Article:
Fighting back tears, Alhassan said: “I have witnessed the funeral prayer of one of the parents here very close to the school. She died because she had just one child who is our student. She was not around when the incident happened. When she came back they told her and within 30 minutes, she collapsed and died. That was the day before yesterday.
“A day after the incident happened, another parent died. She had two children. One was sent to the town while the one with her was kidnapped. She died of a heart attack.
“As I’m talking to you now, my wife is down. She was put on a drip, she didn’t cook, she didn’t eat. My little child at home, who slept with me on my bed, woke up only to begin to shout the name of his elder sister, asking me “Baba, when is she coming back?
“One painful thing was that my sister called me before the last discussion with the bandits, crying. She swore that the children are sick, they cannot work. She told me they have removed their hijabs. They have unveiled them. They removed their shirts and they are left with only trousers.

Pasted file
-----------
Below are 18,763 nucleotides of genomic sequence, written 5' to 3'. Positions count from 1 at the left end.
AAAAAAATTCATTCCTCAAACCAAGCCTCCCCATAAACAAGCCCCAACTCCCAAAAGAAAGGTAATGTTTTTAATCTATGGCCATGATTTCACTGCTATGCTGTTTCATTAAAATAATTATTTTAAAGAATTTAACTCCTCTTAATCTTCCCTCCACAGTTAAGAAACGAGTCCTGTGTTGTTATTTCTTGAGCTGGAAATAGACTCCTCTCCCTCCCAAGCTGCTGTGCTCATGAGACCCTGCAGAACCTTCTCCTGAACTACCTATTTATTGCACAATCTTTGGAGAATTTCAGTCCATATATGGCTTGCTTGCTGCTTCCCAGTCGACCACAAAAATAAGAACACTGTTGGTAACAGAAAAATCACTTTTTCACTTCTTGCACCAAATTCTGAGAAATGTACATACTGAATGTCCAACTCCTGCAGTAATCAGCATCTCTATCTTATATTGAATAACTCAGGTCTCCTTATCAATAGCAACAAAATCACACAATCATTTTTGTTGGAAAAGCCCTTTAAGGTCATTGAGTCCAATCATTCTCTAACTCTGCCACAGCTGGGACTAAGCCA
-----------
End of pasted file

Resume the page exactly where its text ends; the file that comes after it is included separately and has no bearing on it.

“There is no food. They gave them kulikuli (groundnut cake). How do you expect them to survive? They took them to unknown environments. I heard people saying they kept them on the floor. When you are talking about floors you are talking about classrooms or a house. No, they are kept in the bush. They are sleeping on the ground, no leaves, not mat. How do you expect them to live like that?”
Another parent, a mother, Mrs. Hashimu said five of her children were initially kidnapped, but that the two toddlers among them, ages two and four were sent back home while the rest were taken away.
Giving her account, she said, “The whole incident was terrifying because everything happened in my presence. I was hearing everything. I saw when the bandits were going away with these children but there was nothing I could do. Government is not helping matters at all saying this, saying that, yet we cannot see anything on the ground.”
Festus Akanbi in Lagos and Laleye Dipo in Minna